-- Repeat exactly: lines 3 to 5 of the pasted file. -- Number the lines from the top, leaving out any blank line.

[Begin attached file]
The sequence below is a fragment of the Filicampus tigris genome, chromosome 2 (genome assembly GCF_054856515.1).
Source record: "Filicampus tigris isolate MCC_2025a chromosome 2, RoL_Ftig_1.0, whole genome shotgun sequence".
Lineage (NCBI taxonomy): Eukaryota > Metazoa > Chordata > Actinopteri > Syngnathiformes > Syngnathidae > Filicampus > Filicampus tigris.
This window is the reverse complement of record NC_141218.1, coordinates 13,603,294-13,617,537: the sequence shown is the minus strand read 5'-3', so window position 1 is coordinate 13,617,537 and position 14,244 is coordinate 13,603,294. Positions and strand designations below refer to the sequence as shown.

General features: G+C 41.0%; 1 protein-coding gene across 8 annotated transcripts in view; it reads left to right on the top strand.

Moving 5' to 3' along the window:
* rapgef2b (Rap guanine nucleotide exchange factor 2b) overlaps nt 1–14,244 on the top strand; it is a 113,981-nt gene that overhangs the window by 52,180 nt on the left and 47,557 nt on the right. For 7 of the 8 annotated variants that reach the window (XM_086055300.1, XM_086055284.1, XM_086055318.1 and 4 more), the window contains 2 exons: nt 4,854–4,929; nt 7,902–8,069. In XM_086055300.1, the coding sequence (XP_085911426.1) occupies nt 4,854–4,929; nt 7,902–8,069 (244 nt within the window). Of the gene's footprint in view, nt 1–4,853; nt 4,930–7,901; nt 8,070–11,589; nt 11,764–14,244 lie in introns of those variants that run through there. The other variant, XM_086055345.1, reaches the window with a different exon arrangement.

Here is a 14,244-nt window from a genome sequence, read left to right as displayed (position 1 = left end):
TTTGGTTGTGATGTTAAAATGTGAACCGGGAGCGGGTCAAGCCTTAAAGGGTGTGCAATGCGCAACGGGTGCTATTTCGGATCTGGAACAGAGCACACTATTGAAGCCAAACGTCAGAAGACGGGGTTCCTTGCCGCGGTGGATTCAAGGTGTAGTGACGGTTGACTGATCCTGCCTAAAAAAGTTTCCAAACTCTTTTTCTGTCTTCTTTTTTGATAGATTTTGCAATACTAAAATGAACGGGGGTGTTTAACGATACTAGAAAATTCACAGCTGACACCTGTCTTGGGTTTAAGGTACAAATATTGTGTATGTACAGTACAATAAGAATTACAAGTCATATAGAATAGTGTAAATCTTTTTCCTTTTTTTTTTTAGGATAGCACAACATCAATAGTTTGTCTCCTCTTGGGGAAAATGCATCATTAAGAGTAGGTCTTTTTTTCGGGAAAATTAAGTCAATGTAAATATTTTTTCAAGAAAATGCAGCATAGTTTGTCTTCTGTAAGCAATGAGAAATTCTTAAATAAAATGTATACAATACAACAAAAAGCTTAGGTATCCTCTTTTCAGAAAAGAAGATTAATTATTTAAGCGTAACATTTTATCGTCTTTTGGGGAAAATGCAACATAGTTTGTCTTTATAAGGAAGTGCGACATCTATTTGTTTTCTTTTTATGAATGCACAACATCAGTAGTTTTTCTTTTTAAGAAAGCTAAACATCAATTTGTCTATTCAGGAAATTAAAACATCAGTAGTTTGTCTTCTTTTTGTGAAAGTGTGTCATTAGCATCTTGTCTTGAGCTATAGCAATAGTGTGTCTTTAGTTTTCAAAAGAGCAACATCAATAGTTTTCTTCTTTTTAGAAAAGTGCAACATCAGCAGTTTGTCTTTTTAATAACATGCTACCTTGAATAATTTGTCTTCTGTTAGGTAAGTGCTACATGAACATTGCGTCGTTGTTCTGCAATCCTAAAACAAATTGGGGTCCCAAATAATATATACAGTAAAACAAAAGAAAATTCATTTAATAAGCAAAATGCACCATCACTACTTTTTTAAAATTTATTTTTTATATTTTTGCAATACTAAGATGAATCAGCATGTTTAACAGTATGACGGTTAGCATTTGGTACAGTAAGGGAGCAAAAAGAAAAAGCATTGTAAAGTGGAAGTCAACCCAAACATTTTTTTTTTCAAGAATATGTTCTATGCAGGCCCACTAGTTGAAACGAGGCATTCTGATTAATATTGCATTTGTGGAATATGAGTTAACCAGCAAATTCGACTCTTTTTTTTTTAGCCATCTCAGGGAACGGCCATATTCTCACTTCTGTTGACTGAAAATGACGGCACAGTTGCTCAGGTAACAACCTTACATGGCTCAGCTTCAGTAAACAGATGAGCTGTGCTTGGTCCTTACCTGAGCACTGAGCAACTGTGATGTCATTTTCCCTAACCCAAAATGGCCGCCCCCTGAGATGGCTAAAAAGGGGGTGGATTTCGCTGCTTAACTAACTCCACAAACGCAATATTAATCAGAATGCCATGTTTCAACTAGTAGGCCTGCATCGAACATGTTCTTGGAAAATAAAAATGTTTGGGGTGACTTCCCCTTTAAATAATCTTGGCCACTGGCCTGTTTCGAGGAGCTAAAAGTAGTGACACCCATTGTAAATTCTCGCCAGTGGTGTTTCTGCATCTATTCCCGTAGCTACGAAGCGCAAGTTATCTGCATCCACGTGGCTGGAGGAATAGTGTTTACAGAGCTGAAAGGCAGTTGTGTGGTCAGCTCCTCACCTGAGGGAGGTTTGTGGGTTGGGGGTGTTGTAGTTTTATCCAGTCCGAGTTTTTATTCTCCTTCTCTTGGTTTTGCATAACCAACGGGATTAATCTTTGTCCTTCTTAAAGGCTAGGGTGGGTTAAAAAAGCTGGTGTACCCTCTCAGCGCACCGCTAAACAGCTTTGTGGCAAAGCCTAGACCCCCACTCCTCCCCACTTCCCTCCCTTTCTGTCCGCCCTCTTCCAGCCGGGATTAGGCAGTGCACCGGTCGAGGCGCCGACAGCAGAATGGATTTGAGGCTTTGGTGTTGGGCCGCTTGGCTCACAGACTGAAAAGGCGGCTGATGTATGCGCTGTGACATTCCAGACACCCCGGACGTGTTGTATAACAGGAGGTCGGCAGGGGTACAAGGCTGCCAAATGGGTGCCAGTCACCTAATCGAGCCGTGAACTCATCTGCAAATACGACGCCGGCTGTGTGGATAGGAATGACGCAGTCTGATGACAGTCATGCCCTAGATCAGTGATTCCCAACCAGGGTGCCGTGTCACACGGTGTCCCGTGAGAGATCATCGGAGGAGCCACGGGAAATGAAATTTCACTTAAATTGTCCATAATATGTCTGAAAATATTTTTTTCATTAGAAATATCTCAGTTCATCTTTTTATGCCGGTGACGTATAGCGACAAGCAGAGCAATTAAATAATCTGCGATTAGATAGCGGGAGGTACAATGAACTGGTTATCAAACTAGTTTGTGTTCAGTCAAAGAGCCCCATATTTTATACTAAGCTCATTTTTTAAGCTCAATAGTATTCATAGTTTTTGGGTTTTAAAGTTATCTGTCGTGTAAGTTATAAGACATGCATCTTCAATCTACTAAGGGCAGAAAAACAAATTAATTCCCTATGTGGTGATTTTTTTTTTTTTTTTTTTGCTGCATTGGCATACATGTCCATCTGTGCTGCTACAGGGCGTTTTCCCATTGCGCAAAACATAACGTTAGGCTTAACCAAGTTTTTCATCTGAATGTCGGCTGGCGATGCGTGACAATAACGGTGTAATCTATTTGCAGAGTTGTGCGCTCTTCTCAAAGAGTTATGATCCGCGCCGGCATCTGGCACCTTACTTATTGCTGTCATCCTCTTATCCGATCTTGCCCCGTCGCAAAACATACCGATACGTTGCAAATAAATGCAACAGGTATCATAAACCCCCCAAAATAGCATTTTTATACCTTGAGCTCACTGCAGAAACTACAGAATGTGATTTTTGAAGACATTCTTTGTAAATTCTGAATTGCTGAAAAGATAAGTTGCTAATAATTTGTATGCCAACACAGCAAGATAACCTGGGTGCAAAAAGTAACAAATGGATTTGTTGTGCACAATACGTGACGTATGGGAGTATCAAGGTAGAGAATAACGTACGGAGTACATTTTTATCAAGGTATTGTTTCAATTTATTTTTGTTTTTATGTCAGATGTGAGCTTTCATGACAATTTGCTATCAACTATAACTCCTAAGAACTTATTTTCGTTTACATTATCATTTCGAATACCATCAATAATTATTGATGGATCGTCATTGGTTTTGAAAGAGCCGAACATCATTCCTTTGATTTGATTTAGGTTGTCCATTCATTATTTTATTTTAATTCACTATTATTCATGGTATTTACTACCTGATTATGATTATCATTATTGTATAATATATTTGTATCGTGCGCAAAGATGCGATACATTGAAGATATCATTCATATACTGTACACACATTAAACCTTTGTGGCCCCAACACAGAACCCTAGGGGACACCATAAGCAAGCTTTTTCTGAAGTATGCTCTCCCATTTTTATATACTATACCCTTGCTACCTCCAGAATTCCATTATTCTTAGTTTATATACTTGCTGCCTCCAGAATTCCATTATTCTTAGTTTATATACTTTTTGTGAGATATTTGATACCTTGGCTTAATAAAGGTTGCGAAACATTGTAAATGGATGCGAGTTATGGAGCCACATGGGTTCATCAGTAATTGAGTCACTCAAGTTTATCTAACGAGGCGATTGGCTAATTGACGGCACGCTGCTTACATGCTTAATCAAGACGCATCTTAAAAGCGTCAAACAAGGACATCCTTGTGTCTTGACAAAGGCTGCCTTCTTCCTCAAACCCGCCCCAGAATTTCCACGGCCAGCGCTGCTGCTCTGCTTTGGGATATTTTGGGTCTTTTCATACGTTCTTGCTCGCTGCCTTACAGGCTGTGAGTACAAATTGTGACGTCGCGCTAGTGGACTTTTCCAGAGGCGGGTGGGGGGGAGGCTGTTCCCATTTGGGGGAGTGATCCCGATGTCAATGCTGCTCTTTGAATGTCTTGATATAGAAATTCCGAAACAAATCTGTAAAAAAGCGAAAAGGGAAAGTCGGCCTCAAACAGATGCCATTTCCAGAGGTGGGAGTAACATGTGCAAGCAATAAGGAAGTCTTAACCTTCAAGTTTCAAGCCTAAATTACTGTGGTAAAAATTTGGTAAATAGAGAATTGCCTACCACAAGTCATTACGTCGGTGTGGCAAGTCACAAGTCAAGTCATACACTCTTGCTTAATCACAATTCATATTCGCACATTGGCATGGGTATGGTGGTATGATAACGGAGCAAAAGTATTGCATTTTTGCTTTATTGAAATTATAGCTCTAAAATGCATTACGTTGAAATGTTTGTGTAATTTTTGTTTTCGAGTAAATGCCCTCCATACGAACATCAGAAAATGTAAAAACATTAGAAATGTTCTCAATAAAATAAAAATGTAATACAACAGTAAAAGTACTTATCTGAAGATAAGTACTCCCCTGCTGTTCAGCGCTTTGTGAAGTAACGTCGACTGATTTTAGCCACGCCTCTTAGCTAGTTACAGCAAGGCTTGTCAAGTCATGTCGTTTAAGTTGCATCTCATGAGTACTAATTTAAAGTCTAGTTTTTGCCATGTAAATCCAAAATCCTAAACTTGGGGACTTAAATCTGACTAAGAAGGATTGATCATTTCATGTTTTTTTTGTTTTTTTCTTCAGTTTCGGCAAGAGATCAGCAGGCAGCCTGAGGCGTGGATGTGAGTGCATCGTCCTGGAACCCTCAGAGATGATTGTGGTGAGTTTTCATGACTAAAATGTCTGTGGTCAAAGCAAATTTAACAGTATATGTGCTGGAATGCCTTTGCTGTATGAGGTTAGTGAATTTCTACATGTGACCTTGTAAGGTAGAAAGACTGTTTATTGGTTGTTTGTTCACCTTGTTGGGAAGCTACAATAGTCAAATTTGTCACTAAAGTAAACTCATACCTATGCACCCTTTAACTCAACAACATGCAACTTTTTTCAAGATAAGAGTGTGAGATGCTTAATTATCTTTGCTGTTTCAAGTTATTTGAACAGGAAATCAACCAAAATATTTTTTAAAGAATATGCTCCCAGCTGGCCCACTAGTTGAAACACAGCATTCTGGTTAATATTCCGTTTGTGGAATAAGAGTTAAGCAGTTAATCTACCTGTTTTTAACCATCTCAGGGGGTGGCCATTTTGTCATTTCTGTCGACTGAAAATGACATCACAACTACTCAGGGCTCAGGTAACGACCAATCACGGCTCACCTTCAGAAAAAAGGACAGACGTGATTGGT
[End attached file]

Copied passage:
Lineage (NCBI taxonomy): Eukaryota > Metazoa > Chordata > Actinopteri > Syngnathiformes > Syngnathidae > Filicampus > Filicampus tigris.
This window is the reverse complement of record NC_141218.1, coordinates 13,603,294-13,617,537: the sequence shown is the minus strand read 5'-3', so window position 1 is coordinate 13,617,537 and position 14,244 is coordinate 13,603,294. Positions and strand designations below refer to the sequence as shown.

General features: G+C 41.0%; 1 protein-coding gene across 8 annotated transcripts in view; it reads left to right on the top strand.